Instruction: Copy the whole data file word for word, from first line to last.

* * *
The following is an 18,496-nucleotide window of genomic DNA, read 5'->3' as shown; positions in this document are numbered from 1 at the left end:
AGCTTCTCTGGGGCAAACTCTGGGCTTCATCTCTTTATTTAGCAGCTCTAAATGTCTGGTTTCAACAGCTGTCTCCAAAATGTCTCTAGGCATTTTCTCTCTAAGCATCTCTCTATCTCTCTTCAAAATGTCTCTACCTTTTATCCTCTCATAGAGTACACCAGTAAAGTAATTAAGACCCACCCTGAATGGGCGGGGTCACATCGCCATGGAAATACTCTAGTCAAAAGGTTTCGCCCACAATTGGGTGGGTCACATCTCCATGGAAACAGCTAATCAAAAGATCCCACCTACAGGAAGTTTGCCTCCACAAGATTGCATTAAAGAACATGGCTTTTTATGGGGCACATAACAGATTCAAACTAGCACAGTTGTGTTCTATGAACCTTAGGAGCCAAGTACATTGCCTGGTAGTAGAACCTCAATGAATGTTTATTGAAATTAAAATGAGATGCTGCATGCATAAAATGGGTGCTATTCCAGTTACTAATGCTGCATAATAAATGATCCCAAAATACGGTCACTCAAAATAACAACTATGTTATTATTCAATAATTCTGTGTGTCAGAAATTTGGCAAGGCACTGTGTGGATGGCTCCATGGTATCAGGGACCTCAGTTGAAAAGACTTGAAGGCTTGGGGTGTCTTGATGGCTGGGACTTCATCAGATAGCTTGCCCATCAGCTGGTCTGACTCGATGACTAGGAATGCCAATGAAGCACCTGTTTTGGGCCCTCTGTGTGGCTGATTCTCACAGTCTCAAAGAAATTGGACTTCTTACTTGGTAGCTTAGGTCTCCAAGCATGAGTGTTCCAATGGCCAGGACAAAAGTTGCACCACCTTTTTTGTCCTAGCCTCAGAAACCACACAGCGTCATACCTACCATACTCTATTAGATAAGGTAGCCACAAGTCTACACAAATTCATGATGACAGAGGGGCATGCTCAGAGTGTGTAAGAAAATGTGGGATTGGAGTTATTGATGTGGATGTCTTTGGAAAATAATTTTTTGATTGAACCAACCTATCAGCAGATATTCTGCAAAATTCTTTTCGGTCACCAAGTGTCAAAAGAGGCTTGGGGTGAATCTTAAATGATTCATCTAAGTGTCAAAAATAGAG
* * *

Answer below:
The following is an 18,496-nucleotide window of genomic DNA, read 5'->3' as shown; positions in this document are numbered from 1 at the left end:
AGCTTCTCTGGGGCAAACTCTGGGCTTCATCTCTTTATTTAGCAGCTCTAAATGTCTGGTTTCAACAGCTGTCTCCAAAATGTCTCTAGGCATTTTCTCTCTAAGCATCTCTCTATCTCTCTTCAAAATGTCTCTACCTTTTATCCTCTCATAGAGTACACCAGTAAAGTAATTAAGACCCACCCTGAATGGGCGGGGTCACATCGCCATGGAAATACTCTAGTCAAAAGGTTTCGCCCACAATTGGGTGGGTCACATCTCCATGGAAACAGCTAATCAAAAGATCCCACCTACAGGAAGTTTGCCTCCACAAGATTGCATTAAAGAACATGGCTTTTTATGGGGCACATAACAGATTCAAACTAGCACAGTTGTGTTCTATGAACCTTAGGAGCCAAGTACATTGCCTGGTAGTAGAACCTCAATGAATGTTTATTGAAATTAAAATGAGATGCTGCATGCATAAAATGGGTGCTATTCCAGTTACTAATGCTGCATAATAAATGATCCCAAAATACGGTCACTCAAAATAACAACTATGTTATTATTCAATAATTCTGTGTGTCAGAAATTTGGCAAGGCACTGTGTGGATGGCTCCATGGTATCAGGGACCTCAGTTGAAAAGACTTGAAGGCTTGGGGTGTCTTGATGGCTGGGACTTCATCAGATAGCTTGCCCATCAGCTGGTCTGACTCGATGACTAGGAATGCCAATGAAGCACCTGTTTTGGGCCCTCTGTGTGGCTGATTCTCACAGTCTCAAAGAAATTGGACTTCTTACTTGGTAGCTTAGGTCTCCAAGCATGAGTGTTCCAATGGCCAGGACAAAAGTTGCACCACCTTTTTTGTCCTAGCCTCAGAAACCACACAGCGTCATACCTACCATACTCTATTAGATAAGGTAGCCACAAGTCTACACAAATTCATGATGACAGAGGGGCATGCTCAGAGTGTGTAAGAAAATGTGGGATTGGAGTTATTGATGTGGATGTCTTTGGAAAATAATTTTTTGATTGAACCAACCTATCAGCAGATATTCTGCAAAATTCTTTTCGGTCACCAAGTGTCAAAAGAGGCTTGGGGTGAATCTTAAATGATTCATCTAAGTGTCAAAAATAGAG